The Organisation for Security and CO-operation in Europe (OSCE) will send parliamentarians to observe the upcoming democratic parliamentary elections on June 7 across 33 cities in Turkey.
The parliamentary members will arrive in Turkey on the morning of the elections. In addition, 18 long-term observers will be deployed across Turkey from May 14.
Turkey will go to parliamentary elections on June 7 to elect the members of its Grand National Assembly to form the 25th Parliament of Turkey.
In May, a delegation from OSCE met with the members of Republican People's Party (CHP) and Nationalist Movement Party (MHP). In a statement released after the talks, it was stated that technical staff will be on duty during the elections as well as the observers.
Ignacio Sanchez Amor (MP, Spain), who will serve as Head of the OSCE Parliamentary Assembly Delegation, said in a statement thatsass “There is no doubt that Turkey exists in a tough neighborhood. The real challenges the country faces make it all the more critical for Turkey to hold elections that adhere to democratic standards, and we hope that the people and authorities will rise to the occasion.”
In the 2011 parliamentary elections, OSCE deployed observers in 12 different cities across Turkey. It also deployed a delegation in Turkey’s presidential election in 2014.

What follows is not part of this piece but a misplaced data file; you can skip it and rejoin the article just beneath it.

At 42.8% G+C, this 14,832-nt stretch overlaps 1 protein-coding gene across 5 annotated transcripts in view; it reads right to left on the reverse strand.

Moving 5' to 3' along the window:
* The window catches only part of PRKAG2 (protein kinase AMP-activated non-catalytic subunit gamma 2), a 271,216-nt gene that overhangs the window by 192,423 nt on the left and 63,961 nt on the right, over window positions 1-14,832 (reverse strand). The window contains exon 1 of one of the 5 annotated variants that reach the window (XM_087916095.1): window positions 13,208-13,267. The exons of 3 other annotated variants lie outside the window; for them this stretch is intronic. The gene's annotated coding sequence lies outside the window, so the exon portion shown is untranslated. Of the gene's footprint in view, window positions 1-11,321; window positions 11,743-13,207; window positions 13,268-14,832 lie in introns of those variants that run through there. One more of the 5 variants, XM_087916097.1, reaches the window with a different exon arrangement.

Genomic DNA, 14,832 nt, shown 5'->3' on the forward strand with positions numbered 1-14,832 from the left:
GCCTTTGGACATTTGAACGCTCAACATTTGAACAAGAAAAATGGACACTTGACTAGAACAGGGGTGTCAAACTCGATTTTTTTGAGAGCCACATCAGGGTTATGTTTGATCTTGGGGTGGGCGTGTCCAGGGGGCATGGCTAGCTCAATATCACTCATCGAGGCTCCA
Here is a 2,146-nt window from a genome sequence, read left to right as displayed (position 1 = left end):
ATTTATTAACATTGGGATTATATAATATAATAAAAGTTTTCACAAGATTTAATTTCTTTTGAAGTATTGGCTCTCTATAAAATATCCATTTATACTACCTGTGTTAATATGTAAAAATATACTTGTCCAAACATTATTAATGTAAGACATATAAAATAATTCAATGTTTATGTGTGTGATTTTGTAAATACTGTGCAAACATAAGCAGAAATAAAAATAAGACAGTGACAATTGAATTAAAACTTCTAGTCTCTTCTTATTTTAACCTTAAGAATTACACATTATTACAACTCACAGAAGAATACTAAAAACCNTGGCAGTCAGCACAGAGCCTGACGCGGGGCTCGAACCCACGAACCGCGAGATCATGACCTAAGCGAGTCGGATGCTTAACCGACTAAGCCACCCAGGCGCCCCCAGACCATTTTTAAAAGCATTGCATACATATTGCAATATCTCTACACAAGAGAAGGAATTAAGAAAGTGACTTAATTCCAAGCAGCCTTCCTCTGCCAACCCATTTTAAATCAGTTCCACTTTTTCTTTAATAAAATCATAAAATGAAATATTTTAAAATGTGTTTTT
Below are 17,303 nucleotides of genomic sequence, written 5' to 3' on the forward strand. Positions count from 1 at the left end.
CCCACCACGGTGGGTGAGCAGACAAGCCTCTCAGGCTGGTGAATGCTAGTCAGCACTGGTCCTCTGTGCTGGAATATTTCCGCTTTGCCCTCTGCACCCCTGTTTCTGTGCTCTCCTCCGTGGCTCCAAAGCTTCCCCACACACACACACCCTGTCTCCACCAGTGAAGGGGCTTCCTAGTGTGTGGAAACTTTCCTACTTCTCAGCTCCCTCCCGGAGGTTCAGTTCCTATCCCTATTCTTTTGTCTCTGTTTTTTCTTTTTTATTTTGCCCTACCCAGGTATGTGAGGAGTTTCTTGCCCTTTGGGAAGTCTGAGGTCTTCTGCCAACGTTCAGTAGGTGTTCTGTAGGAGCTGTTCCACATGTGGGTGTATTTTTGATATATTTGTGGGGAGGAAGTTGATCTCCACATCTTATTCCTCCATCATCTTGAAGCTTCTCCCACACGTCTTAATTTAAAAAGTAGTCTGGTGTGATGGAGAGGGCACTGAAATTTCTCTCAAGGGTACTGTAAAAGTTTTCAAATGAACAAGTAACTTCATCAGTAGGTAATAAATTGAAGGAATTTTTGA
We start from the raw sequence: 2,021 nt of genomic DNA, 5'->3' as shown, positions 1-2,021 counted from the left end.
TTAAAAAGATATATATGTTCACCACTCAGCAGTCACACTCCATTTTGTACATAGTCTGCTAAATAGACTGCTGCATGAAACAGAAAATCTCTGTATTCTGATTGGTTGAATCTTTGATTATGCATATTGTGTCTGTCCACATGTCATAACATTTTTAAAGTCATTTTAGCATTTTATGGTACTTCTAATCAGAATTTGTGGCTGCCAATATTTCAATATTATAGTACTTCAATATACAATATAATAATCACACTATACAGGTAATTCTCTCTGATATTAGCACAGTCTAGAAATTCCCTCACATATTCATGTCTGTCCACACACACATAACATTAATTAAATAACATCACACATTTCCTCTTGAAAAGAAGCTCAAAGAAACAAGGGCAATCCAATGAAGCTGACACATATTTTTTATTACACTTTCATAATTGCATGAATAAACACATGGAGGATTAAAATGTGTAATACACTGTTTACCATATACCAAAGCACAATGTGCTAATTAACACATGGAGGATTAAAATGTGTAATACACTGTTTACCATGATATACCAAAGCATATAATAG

The governing Justice and Development Party (AK Party), currently the party with the most members in Turkey’s parliament, has won the last three parliamentary terms and will seek a fourth consecutive term in government in the upcoming elections.
Thirty one political parties will take part in the upcoming parliamentary elections, including major opposition parties such as the Republican Peoples Party (CHP), Nationalist Movement Party (MHP) and pro-Kurdish Peoples' Democratic Party (HDP).
The HDP will participate in the election as a party for the first time rather than joining with independent candidates, despite the risk it could fall below Turkey’s 10 percent threshold.
Any party that fails to exceed ten percent election threshold does not retain seats i in the Parliament and the seats are distributed among the parties that do pass the threshold.
Since 1993, more than 5,000 OSCE observers have been deployed in approximately 150 elections in more than 30 different countries.